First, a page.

THE BEGINNING: In 1972 Iowa Democrats moved their caucuses to January, making them the first in the nation and a bellwether for the election cycle. Iowa Republicans followed suit in 1976.
HOW THEY WORK: On caucus night, both Democratic and Republican parties gather to conduct precinct caucuses – which include a discussion of issues, the selection of delegates to represent the precinct at the county conventions, and of most interest to the rest of the nation, a decision on presidential candidate preference. Republicans and Democrats differ in how they conduct caucuses, according to the Des Moines Register. About 119,000 Republicans voted in Iowa’s 2008 Caucuses – a record number. About 239,000 Democrats voted in 2008 – also a record.
“That was the year of Republican disappointment and discouragement, and in a sense it’s reversed this year,” caucus expert and Drake University Professor Dennis Goldford told the Sun-Times.
THE HISTORY: Winners of contested caucuses win their party’s nomination only about half the time. Here is a look at past winners (N designates candidates who went on to win party nomination; P those went on to win presidency):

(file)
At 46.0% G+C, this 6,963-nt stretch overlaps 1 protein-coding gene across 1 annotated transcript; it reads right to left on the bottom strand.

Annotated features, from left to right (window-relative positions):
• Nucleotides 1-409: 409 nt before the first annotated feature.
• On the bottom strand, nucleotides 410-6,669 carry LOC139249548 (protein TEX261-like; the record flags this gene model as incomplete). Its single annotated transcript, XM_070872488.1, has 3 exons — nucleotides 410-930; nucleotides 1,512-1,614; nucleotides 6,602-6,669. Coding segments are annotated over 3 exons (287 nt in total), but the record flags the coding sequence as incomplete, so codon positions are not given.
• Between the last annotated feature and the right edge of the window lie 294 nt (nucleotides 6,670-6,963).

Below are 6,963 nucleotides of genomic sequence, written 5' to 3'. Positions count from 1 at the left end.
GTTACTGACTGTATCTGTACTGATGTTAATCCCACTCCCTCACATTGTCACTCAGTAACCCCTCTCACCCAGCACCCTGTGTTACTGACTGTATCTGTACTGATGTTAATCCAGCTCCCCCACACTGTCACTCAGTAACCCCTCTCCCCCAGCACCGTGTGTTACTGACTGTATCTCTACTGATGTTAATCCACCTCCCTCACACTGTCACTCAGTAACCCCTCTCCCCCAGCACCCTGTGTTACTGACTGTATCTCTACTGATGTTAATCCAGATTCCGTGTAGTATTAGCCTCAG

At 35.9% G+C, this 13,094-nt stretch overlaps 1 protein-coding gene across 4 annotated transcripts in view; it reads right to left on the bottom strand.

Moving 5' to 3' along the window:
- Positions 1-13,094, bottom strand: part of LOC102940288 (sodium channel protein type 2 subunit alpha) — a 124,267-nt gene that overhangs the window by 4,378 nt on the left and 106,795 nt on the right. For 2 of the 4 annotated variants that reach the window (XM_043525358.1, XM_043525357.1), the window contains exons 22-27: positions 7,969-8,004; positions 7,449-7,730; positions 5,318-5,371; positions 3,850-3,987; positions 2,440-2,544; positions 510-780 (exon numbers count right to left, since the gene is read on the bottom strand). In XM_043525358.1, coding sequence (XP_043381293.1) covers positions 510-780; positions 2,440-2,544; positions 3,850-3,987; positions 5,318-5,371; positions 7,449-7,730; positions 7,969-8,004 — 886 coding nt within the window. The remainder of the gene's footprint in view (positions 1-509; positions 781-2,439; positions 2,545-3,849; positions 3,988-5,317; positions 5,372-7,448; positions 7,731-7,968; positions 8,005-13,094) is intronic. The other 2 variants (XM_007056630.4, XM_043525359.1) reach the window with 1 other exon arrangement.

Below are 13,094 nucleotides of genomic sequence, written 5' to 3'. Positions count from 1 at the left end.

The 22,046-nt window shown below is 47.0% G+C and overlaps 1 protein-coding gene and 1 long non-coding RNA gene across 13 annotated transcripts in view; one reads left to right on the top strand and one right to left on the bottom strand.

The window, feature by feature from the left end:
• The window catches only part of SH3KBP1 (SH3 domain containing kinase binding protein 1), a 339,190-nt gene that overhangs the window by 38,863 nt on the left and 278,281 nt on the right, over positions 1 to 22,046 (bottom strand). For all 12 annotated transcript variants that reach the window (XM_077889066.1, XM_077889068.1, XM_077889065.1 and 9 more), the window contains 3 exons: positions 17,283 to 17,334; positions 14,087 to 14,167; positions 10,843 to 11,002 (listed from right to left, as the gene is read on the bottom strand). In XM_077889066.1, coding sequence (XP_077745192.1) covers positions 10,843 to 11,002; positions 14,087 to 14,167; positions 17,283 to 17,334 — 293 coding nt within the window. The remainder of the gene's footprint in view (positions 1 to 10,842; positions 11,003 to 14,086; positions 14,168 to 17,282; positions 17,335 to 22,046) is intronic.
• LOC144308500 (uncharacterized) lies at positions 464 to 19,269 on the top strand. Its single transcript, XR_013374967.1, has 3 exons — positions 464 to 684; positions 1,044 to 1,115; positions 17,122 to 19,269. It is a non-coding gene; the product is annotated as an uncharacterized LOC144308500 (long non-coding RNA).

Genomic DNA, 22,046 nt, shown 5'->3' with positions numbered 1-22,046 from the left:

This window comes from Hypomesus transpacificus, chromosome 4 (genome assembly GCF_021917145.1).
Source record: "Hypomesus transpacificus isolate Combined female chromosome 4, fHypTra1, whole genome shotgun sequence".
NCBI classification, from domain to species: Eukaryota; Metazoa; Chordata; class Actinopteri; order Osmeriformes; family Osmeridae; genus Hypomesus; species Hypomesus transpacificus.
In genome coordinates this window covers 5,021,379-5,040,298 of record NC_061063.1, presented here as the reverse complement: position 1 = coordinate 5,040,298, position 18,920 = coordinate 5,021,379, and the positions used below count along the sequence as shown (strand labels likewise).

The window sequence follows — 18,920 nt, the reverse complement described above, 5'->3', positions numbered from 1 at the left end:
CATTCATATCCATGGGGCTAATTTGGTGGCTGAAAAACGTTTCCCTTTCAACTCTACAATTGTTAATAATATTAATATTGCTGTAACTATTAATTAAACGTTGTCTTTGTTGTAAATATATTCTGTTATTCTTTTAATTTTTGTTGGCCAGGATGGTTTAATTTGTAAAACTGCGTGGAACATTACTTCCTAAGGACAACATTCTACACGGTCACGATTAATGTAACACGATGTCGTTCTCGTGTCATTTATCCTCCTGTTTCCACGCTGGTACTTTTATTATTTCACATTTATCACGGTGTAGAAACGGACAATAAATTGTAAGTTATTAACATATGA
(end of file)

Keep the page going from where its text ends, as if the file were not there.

Democrat: Barack Obama N,P
Republican: Mike Huckabee
Democrat: John Kerry N
Republican: President George W. Bush ran unopposed P
Democrat: Al Gore N
Republican: George W. Bush N,P
Democrat: President Bill Clinton ran unopposed P
Republican: Bob Dole N
Democrat: Tom Harkin
Republican: President George H.W. Bush ran unopposed N
Democrat: Dick Gephardt
Republican: Bob Dole
Democrat: Walter Mondale N
Republican: President Ronald Reagan ran unopposed P
Democrat: Jimmy Carter N
Republican: George H.W. Bush
Democrat: Jimmy Carter placed second – 9 percentage points behind “uncommitted” – but was later nominated. N,P
Republican: Gerald Ford N
Democrat: Edmund Muskie
Republican: Republicans had not yet moved their caucus date to January.
Putting the caucuses on the map: The modern Iowa Caucuses came into prominence in 1976 when little known peanut farmer Jimmy Carter vaulted from obscurity ahead of other candidates in Iowa.
The Dean Scream: In 2004, then Vermont Governor Howard Dean came in third and gave an enthusiastic concession speech that included an ear-splitting scream that was widely mocked – and replayed on CNN – as the candidate slid in the polls.
Favorite son: Tom Harkin, Iowa’s governor at the time and the state’s favorite son, was such a shoo-in for the 1992 caucuses that other Democrats griped about skipping the process completely. Then Arkansas Governor Bill Clinton came in third, with a fraction of the state’s votes, but went on to win the presidency.